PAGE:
Discussion in 'Chicken Behaviors and Egglaying' started by Accidental Farm, Nov 7, 2013.

  1. Accidental Farm

    Accidental Farm Out Of The Brooder

    Feb 25, 2013
    I have a flock of 7 gals and we are moving soon and of course taking the babies with us. I have heard that after moving their egg production can stop completely. Is there anything I can do ahead of time to prevent this? Or a special way to move them without causing stress?

    Also they have recently not been staying in the coop at night and I have been rounding them all up at night. Should I continue to do this or just let them sleep where they want? How cold is too cold to let them sleep outside?

    Thanks in advance for the answers!!
  2. aoxa

    aoxa Overrun With Chickens

    Help prepare them for change by moving around things in their environment.

    I did a move with 35 birds and got eggs the same day. Production did not cease or drop off at all!

    We only moved 45 minutes away though.
  3. PrairieChickens

    PrairieChickens Chillin' With My Peeps

    Jun 29, 2012
    I'd like to second aoxa's suggestion. My chickens experience changes and disruptions to their daily lives on a fairly consistent basis. Nothing too alarming, but we fuss with the inside of the coop, adding roosts, moving roosts, sectioning off a brooder, opening up an old brooder, etc. We also move things around in the run, let them out to free range regularly, give them stimulation activities to keep them busy when they're penned up, etc. Their environment is always changing, so when we sell chickens to new homes, those hens usually end up laying within a day or two of arriving. They're already so comfortable with the idea of change, so a move isn't nearly as upsetting to them than it might be if they spent their whole lives with the same setup.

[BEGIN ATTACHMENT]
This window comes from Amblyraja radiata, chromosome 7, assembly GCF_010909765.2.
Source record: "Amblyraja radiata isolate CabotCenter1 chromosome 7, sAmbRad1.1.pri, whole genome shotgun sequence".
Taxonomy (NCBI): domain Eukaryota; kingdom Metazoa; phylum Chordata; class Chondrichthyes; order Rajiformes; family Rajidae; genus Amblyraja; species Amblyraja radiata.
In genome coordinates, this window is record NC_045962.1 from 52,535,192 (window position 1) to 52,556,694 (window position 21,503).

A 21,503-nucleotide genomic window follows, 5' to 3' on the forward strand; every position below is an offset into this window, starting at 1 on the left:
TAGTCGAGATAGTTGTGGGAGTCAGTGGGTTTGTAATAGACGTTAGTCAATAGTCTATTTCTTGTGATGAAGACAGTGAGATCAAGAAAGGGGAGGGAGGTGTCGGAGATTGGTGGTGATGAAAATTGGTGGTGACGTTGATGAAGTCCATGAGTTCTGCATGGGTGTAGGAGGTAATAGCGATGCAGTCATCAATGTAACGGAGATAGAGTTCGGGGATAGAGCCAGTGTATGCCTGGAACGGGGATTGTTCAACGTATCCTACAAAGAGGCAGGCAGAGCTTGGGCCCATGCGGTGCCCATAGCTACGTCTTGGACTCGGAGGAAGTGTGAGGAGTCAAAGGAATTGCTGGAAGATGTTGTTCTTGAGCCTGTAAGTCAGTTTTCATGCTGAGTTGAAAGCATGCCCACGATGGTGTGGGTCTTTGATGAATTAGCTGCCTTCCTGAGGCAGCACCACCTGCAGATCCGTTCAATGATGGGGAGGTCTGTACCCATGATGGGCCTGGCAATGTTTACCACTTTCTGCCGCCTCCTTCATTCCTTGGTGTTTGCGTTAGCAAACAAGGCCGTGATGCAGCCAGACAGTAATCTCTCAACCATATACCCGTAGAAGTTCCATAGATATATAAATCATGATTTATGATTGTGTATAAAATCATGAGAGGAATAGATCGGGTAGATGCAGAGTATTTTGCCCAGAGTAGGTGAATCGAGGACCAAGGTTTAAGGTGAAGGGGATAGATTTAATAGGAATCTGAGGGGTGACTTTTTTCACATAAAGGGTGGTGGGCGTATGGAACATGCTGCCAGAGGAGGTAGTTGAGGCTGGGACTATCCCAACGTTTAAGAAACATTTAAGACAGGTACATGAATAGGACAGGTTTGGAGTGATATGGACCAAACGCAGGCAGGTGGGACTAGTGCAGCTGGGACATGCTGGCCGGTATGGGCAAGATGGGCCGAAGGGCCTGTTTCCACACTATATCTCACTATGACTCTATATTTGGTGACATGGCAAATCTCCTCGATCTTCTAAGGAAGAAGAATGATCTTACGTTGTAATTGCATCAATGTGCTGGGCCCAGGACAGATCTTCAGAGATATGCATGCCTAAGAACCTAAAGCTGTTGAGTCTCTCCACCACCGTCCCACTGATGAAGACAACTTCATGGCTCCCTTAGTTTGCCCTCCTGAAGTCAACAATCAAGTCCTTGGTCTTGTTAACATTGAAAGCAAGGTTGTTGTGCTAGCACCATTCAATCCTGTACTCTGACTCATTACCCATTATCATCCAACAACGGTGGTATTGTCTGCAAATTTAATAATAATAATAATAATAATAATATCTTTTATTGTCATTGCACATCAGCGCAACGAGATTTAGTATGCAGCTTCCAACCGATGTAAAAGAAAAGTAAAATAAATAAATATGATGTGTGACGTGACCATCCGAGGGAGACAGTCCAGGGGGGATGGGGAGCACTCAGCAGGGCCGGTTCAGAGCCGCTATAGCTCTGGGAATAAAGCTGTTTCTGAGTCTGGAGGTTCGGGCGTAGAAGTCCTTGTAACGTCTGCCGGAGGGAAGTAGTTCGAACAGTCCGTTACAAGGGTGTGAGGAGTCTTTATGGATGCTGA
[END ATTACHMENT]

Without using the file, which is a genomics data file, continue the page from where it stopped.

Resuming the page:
4. aoxa

    aoxa Overrun With Chickens

    This also helps when I try to integrate new birds. They are less bothered by change in the pecking order if things are frequently changing.

    My birds are curious of new things. I've started them very young. I exposed newly hatched chicks to dirt clods in the brooder, new roosts, moved their water/food frequently and offered fresh fruit/veggies as treats EARLY. I have also not done this. The difference between their personality is astounding! The ones not exposed to new things are timid and fearful and easily stressed when I go to let them free range for the first time. Exposing them makes all the difference!

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